Contact your veterinary team immediately if you notice anything abnormal with your dog’s eyes. You’ll want to have treatment started sooner rather than waiting to see if it will go down on its own, especially in cases of potential trauma.

Your veterinarian will perform a thorough eye exam using tools like an ophthalmoscope to examine and visualize the eye.

Some of the common eye tests that they will likely do include:
  • Tonometry to measure eye pressure
  • A Schirmer tear test to measure tear production
  • Fluorescein eye stain to check for corneal scratches or ulcers

Surgery to replace the glands and tack it in place is recommended for a cherry eye. Your veterinarian might refer you to a veterinary ophthalmologist or eye specialist for the procedure because not all veterinarians are comfortable performing it.

There are several methods to surgically correct cherry eye, with the two main procedures:

  • Replacing the glands and suturing it in place
  • Make an envelope in the conjunctiva and replace it there.

Both ways help preserve the function of the glands.

Surgical removal was used for many years, but this is no longer true. In certain situations, your veterinarian might recommend removal, such as if there is a tumor. If that is the case, you must treat your dog to supplement their tear production for the rest of their life. Surgical removal could also be recommended if your dog’s cherry eye has been going on so long that the gland has scarring and is no longer functional.

Between diagnosis and surgery, your veterinarian might try lubricating eye drops to protect the eye and help make up for the lack of tear production. You will usually need to use these multiple times per day.

If your dog has had an injury to the eye causing a scratch (also called a corneal ulcer), your veterinarian might prescribe an eye antibiotic to help prevent secondary bacterial infections while the cornea heals.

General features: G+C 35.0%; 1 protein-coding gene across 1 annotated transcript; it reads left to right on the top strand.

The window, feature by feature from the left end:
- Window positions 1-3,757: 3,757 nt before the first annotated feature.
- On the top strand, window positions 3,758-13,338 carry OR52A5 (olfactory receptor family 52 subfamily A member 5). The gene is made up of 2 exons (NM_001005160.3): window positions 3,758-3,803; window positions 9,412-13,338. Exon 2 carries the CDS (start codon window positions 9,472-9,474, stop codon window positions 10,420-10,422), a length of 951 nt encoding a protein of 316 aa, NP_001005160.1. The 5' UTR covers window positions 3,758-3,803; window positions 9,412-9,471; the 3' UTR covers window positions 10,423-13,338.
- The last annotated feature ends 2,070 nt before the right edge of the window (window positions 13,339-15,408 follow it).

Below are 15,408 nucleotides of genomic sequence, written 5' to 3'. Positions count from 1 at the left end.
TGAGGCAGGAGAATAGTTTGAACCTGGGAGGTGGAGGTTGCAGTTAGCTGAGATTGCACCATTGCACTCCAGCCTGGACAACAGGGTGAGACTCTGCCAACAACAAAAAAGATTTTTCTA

After surgery, your dog will need time to recover. In most cases, your dog will need to wear an e-collar (Elizabethan collar or “cone”) to keep them from rubbing their eyes. Your veterinarian will usually prescribe eye drops to aid in healing.

You’ll want to keep your dogs quiet and calm while they heal. Don’t use a collar with an attached leash; it’s better to use a harness to minimize increasing the pressure around the eyes.

vet checking samoyed dog's eyes
Image Credit: hedgehog94, Shutterstock

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Frequently Asked Questions (FAQ)

If my dog has a cherry eye in one eye, will it develop it in another?

The chances are high that if your dog has a cherry eye in one eye, they’ll develop it in the other. If a traumatic injury caused the initial prolapse, they might not have it develop, but the conformation of many of these pups is such that it comes out easily.

If my dog has a cherry eye repaired, will it occur again?

Unfortunately, some dogs will have cherry eye recurrence, even if the initial surgery was successful. According to VCA Animal Hospital, an estimated 5% to 20% of cases of dogs having surgery will have it recur.

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If your dog develops a cherry eye, it is essential to have them evaluated as soon as possible. Doing so will help preserve the third eyelid gland’s function and decrease the chances that your dog will develop secondary issues such as dry eye.

Featured Image Credit: Warut Chinsai, Shutterstock